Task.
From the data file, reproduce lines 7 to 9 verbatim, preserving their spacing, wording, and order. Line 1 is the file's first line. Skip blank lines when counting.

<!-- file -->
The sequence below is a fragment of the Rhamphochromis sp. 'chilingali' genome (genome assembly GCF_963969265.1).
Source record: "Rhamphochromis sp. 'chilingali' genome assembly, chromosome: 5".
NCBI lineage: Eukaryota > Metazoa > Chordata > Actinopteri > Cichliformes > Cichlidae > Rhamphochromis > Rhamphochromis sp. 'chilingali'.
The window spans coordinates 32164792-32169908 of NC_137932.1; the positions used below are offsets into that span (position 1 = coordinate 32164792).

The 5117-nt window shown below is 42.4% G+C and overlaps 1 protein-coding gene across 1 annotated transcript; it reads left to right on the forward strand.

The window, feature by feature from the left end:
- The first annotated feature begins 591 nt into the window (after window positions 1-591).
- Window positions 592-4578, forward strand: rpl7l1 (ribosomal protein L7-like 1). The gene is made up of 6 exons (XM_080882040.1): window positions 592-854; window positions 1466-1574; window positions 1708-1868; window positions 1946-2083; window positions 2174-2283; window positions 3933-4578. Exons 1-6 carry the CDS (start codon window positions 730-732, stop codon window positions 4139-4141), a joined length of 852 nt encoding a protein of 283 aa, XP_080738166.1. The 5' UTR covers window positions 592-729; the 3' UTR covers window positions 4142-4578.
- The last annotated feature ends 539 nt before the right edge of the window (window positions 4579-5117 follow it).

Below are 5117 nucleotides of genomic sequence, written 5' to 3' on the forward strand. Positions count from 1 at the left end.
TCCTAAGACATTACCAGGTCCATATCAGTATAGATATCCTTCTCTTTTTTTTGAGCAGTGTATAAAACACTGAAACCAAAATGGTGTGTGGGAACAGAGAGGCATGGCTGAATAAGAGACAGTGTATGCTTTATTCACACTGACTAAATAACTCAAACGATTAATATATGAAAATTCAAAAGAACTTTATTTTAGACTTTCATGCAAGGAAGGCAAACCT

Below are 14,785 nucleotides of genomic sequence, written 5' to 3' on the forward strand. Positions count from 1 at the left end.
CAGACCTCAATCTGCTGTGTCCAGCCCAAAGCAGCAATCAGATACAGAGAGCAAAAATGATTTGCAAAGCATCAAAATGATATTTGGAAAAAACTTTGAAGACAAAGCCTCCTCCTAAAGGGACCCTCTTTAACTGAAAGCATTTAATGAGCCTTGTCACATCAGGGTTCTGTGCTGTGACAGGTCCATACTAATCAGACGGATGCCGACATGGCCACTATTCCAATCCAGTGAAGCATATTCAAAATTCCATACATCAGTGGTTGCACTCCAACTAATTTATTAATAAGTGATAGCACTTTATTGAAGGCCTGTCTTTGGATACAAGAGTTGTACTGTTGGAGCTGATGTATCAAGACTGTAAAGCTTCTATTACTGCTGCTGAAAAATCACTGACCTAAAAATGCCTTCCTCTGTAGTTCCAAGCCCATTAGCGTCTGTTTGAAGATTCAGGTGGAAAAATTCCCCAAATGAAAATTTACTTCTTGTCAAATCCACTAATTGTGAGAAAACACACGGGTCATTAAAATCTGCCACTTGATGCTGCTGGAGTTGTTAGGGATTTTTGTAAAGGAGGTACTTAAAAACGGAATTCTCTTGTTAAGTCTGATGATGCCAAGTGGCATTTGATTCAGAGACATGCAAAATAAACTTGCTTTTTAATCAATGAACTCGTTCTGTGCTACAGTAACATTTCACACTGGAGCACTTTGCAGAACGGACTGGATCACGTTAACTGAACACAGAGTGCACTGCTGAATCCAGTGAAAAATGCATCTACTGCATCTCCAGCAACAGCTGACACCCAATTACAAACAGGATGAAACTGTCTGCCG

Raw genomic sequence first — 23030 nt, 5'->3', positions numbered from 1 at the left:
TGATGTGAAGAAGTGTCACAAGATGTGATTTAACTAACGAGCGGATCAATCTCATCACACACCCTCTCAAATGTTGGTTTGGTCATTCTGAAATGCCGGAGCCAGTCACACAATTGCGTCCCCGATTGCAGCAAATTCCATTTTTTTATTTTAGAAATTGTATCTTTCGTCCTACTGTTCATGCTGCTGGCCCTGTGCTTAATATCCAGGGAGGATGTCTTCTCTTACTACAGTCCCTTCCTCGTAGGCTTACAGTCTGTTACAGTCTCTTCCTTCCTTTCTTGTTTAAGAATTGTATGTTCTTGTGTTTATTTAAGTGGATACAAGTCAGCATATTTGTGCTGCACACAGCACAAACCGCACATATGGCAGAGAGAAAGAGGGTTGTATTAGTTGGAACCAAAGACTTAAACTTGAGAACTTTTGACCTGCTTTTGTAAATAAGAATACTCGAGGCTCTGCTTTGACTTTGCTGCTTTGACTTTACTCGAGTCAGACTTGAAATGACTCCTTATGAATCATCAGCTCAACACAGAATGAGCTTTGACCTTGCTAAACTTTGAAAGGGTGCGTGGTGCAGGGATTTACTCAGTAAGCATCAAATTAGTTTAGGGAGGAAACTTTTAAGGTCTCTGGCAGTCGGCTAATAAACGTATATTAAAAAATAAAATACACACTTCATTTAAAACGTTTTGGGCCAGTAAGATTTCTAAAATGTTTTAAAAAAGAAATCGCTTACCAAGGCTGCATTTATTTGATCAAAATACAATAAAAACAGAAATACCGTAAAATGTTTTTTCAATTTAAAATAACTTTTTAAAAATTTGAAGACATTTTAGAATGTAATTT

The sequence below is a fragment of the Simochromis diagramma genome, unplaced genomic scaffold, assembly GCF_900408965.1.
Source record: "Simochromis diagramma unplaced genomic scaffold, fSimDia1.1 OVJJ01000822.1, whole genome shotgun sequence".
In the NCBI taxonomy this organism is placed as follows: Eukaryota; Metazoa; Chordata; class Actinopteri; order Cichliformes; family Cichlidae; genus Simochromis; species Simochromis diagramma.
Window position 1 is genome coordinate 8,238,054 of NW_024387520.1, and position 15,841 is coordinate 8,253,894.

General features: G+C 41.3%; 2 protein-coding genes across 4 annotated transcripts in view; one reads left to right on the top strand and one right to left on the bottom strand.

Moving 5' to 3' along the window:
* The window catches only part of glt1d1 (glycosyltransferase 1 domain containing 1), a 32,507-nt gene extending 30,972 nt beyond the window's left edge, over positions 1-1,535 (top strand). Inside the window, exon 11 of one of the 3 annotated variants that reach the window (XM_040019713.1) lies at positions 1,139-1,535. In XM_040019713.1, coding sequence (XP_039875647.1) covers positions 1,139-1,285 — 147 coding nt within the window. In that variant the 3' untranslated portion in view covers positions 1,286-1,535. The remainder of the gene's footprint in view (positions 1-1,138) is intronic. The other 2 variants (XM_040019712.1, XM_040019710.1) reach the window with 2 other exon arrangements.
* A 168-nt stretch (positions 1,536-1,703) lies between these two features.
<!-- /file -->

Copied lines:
- The first annotated feature begins 591 nt into the window (after window positions 1-591).
- Window positions 592-4578, forward strand: rpl7l1 (ribosomal protein L7-like 1). The gene is made up of 6 exons (XM_080882040.1): window positions 592-854; window positions 1466-1574; window positions 1708-1868; window positions 1946-2083; window positions 2174-2283; window positions 3933-4578. Exons 1-6 carry the CDS (start codon window positions 730-732, stop codon window positions 4139-4141), a joined length of 852 nt encoding a protein of 283 aa, XP_080738166.1. The 5' UTR covers window positions 592-729; the 3' UTR covers window positions 4142-4578.
- The last annotated feature ends 539 nt before the right edge of the window (window positions 4579-5117 follow it).